SPRINGFIELD — A proposal designed to address Illinois' public employee pension mess is expected to be debated in a Senate hearing Wednesday.
But it remained unclear Tuesday whether the changes outlined in the union-backed blueprint would save the cash-strapped state enough money.
Although Senate President John Cullerton, D-Chicago, said the savings could amount to about $46 billion over the next three decades, Democrats in the House who are backing a different pension fix say they have no idea how much the plan will save.
They said they couldn't thoroughly analyze the legislation because no actual language had been filed as of Tuesday specifically laying out how the legislation would work.
"Until you see a bill, it remains impossible to calculate the savings," said Steve Brown, a spokesman for House Speaker Michael Madigan, D-Chicago.
The union-inspired proposal would offer employees and retirees a choice of whether to accept cost-of-living adjustments, future raises or state-sponsored health insurance. The provision, which doesn't exist in a competing House version sponsored by Madigan, is supposed to ensure the law complies with the Illinois Constitution.
Critics said there is no way to know what choices employees will take, making it hard to determine how much savings the plan will generate.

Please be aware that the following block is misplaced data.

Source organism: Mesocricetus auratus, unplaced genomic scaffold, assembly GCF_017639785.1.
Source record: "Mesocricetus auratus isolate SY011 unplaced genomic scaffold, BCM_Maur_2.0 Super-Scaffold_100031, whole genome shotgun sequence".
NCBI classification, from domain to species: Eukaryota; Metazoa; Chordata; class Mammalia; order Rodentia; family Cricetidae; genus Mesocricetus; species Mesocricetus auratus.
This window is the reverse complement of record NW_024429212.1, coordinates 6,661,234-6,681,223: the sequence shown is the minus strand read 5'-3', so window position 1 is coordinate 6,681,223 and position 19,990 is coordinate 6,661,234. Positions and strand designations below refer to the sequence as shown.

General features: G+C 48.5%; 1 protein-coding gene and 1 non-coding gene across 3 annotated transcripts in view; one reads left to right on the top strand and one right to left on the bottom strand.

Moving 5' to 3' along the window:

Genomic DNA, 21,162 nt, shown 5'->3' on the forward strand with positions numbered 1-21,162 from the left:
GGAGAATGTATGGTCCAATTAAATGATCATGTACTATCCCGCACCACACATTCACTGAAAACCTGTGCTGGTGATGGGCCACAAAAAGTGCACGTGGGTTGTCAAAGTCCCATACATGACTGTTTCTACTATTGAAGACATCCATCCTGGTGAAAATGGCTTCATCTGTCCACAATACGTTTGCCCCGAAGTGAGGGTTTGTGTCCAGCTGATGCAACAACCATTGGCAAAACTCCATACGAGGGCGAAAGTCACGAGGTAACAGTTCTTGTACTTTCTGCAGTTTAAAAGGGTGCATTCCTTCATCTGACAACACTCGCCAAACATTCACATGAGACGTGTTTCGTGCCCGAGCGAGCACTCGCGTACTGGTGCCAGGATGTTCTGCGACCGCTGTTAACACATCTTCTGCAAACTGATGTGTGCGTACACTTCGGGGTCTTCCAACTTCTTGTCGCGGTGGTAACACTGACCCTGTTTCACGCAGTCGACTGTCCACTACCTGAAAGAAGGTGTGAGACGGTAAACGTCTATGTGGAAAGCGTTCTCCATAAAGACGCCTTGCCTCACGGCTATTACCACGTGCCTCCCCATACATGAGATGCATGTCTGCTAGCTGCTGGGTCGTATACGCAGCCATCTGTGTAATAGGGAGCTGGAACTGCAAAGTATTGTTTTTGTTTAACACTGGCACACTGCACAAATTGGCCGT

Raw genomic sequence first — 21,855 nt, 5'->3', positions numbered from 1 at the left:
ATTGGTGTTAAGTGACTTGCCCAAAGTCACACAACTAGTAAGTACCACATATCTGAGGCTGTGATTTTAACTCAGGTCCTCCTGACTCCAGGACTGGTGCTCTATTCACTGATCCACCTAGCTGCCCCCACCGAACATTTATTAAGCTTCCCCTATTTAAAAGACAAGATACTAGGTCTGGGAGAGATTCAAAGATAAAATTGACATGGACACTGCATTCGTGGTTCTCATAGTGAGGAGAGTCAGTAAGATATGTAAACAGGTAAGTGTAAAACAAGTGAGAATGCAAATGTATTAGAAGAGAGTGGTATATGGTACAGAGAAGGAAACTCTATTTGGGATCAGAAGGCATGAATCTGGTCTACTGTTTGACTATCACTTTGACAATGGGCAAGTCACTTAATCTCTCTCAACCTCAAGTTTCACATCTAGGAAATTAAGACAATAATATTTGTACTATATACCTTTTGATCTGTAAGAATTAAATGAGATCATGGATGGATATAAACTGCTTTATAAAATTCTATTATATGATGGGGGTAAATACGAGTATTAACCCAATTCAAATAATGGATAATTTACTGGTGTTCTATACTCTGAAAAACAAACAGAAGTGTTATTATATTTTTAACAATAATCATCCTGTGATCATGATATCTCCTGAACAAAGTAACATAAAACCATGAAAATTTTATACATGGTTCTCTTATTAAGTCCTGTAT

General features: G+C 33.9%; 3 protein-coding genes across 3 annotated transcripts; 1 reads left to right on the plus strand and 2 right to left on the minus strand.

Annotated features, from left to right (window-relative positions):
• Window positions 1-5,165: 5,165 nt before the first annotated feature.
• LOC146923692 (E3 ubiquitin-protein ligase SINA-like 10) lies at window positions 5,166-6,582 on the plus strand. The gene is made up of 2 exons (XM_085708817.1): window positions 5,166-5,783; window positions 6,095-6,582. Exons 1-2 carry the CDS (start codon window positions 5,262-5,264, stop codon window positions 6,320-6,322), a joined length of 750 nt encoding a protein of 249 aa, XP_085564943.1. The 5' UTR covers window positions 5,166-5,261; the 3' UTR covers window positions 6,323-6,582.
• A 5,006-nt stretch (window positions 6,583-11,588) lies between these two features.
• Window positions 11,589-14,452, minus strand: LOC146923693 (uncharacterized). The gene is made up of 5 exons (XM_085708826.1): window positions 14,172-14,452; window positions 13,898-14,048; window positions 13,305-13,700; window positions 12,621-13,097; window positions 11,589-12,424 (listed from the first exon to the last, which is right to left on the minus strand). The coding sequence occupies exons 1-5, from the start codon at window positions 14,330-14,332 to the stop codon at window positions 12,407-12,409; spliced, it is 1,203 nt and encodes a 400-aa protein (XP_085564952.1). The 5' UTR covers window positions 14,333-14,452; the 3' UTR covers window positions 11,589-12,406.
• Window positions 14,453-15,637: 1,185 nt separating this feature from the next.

Supporters such as Sen. Andy Manar, D-Bunker Hill, say the savings from the union plan will be "substantial," especially when compared to the Madigan proposal, which doesn't offer workers and retirees any choice.
"It's a risky proposition if it's found unconstitutional. Then it will have actually cost us money," Manar said Tuesday.
Republicans in the Senate remained on the sidelines of the debate. They represent just 19 of the Senate's 59 districts, meaning Democrats under Cullerton's control could push the bill across the Rotunda to the House without GOP assistance.
Sen. Jason Barickman, R-Bloomington, said Tuesday afternoon he hadn't received a briefing on the proposal.
"I knew there were discussions ongoing between Cullerton and the unions. But, the first I read about the substance of the deal was in the news media," Barickman said. "It tells us we're not part of the discussions."
Also sitting on the sidelines as the state's top Democrats try to hammer out a solution before the legislature's May 31 adjournment are tens of thousands of retirees and employees.
Retired Southern Illinois University administrator Don Wilson said he doesn't believe either plan is the right one.
"There needs to be some kind of combination of both," said Wilson, a Carterville resident. "There's got to be some kind of compromise."
With the clock ticking on the spring session, Brown did not dismiss that possibility Tuesday.
"We're going to continue to work with Senator Cullerton," Brown said.